Monthly Archives: December 2015

Sweet Chilli Chicken

So I dug into another cookbook for inspiration on this recipe. This is a mains dish modified from a wings appetizer. This drumstick recipe was modified from a wing dish due to a wings shortage at Winco yesterday…shocking! That’s okay, personally I prefer drumsticks, more substance.

Anywho, the key to this dish is a long marinade, I made the marinade this morning, and then occasionally flipped the ziplock over to ensure good coverage (a perk of working from home, you could also start it marinading the night before, and then flip it over before work.) The meat turned out super moist and separated from the bone, a result of the long marinade time. Since it is a marinade and not super vital, I recommend just mixing in proportions you think you would like and then tasting the marinade (obviously before you put the raw chicken in.)

What I used:

  • chicken drumsticks (8)
  • soy sauce (1/4c)
  • sweet chilli sauce (1/4c)
  • honey (2T)
  • salt and pepper (More P than S)
  • rice vinegar (1T)
  • garlic (1tsp)
  • oil (1T)
  • fresh grated ginger (1 T)

IMG_0002.JPG

Sweet Chilli Chicken, D ate all three!

What I did:

  1. Mix together everything but the chicken, emulsify it together (AKA whisk it until nothing is separating out.)
  2. Add chicken and marinade to ziplock, refrigerate overnight/all day.
  3. Heat oven to 400F
  4. Bake chicken, turning and adding leftover marinate a couple times in the first 30 minutes. *
  5. Bake until done (approximately 40 minutes.)

*Remember the marinade contained raw chicken, so don’t use it toward the end of baking.

Turned out great, and super easy overall. Marinade was quick to make, the actually baking was super low maintenance.

Bon Appetit.

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Beef Goulash

gou·lash
ˈɡo͞oˌläSH,ˈɡo͞oˌlaSH/
noun
1. a highly seasoned Hungarian soup or stew of meat and vegetables, flavored with paprika.

After a ridiculously long absence, I am back on Morris Morsels. No I didn’t stop cooking for the past year, I just stopped blogging about it. Though those of you who know me FB-wise have continued to see occasional food posts. Anywho, over Christmas I showed some family the dormant blog, and they convinced me to start it back up again (thanks C, U.S. and D). So no promises on how often I will add here, but I will just continue to tell you sometimes what I make and how I made it, I hope to hear from you in the comments.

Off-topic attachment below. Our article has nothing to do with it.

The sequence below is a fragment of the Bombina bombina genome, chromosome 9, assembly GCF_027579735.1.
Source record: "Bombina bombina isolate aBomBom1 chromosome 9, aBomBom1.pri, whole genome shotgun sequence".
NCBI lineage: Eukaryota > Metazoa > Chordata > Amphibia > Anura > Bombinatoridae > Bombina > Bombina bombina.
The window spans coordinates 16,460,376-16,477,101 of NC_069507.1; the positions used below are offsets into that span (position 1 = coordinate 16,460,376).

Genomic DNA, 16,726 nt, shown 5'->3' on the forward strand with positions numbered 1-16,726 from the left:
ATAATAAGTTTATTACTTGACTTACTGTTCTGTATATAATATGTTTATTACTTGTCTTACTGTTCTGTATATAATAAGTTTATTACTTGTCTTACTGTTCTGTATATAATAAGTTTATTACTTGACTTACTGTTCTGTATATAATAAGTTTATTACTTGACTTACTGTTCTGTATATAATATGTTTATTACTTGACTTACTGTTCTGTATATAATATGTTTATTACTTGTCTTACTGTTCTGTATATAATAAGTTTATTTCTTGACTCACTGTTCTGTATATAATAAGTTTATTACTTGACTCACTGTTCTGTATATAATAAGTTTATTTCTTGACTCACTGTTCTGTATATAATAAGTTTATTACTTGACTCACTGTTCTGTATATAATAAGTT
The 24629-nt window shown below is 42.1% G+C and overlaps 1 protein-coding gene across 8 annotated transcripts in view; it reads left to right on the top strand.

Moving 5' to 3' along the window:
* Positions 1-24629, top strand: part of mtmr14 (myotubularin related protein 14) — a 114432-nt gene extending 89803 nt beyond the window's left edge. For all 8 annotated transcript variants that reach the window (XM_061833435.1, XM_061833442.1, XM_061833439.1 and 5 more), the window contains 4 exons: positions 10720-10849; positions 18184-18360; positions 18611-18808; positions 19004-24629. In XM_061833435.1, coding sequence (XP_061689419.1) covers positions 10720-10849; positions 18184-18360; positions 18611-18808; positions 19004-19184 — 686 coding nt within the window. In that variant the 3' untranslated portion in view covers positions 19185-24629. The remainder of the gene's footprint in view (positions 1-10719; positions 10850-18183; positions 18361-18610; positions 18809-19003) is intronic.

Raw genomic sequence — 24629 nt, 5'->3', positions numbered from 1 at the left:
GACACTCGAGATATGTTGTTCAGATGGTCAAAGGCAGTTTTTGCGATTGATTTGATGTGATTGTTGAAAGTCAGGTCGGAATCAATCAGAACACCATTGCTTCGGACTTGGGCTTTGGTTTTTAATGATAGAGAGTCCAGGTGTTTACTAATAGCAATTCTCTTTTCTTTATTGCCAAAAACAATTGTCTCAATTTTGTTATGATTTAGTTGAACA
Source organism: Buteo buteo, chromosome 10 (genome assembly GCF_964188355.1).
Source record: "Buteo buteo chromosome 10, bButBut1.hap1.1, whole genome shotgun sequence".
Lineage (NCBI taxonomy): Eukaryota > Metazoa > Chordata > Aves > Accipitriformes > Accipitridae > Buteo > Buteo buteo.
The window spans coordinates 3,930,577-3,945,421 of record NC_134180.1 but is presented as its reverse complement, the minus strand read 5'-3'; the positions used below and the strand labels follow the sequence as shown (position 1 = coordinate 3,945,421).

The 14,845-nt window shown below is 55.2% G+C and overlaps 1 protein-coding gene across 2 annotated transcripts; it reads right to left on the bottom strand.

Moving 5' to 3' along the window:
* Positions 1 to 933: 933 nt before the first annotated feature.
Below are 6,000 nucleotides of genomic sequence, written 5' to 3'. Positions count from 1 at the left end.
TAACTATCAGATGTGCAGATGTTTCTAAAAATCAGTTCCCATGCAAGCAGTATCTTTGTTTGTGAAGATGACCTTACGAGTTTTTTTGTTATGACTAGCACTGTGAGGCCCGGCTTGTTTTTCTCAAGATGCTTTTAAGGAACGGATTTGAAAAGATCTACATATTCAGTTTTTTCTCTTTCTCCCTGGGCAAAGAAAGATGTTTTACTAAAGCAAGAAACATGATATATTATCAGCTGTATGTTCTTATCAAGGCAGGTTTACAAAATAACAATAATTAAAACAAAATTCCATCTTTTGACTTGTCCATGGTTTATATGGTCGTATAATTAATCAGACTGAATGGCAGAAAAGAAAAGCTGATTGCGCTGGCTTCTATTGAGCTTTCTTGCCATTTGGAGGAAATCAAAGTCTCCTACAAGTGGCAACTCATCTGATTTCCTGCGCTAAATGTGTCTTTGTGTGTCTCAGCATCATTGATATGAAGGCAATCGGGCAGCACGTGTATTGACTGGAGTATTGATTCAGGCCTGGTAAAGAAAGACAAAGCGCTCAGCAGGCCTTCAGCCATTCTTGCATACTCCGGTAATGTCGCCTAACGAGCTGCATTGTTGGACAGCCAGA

Tonight, I dug out a “one pot” cookbook I had been disappointed by in the past, and thought I would give their Hungarian inspired soup a shot. Beef Goulash Soup (we know, it’s a redundant title).

 

 

I upped the paprika a bit (because: Hungarian!) and instead of using a pasta added homemade spaetzle (because: Hungarian! plus, um spaetzle are awesome.) So here’s the low-down:

What I used:

  • A pound(ish) of ground beef
  • Half an onion diced
  • Diced garlic
  • Rice flour (can use regular of course)
  • Beef broth
  • A can of diced tomatoes
  • Roasted bell pepper
  • A carrot
  • Seasonings (paprika, S&P and oregano)
  • Spaetzle (don’t worry Colette there’s an easy alternative)
  • Sour cream

What I did:

  1. Brown the ground beef in a soup pot
  2. Add diced onion and garlic, cooked for a few minutes
  3. Add two tablespoons rice flour mix and cook a minute
  4. Add 4 cups or so of broth and scrape off bottom of pan
  5. Add diced tomato, diced up bell pepper, carrot, teaspoon of paprika, pinch of oregano, S&P to taste.
  6. Simmer for half hour or more
  7. Cook Spaetzle noodles into the soup, serve with a dollop of sour cream on top.*

*Note, I only added spaetzle cause it seemed like a perfect end to the Hungarian nature of the dish, you could use any sort of pasta, or even tortilla chips.

It turned out great, I really like the creaminess of the soup once the sour cream was mixed in, and other than the long simmering time, it was super easy/fast to make (I cheated and used jarred roasted bell pepper.) Will definitely make this again.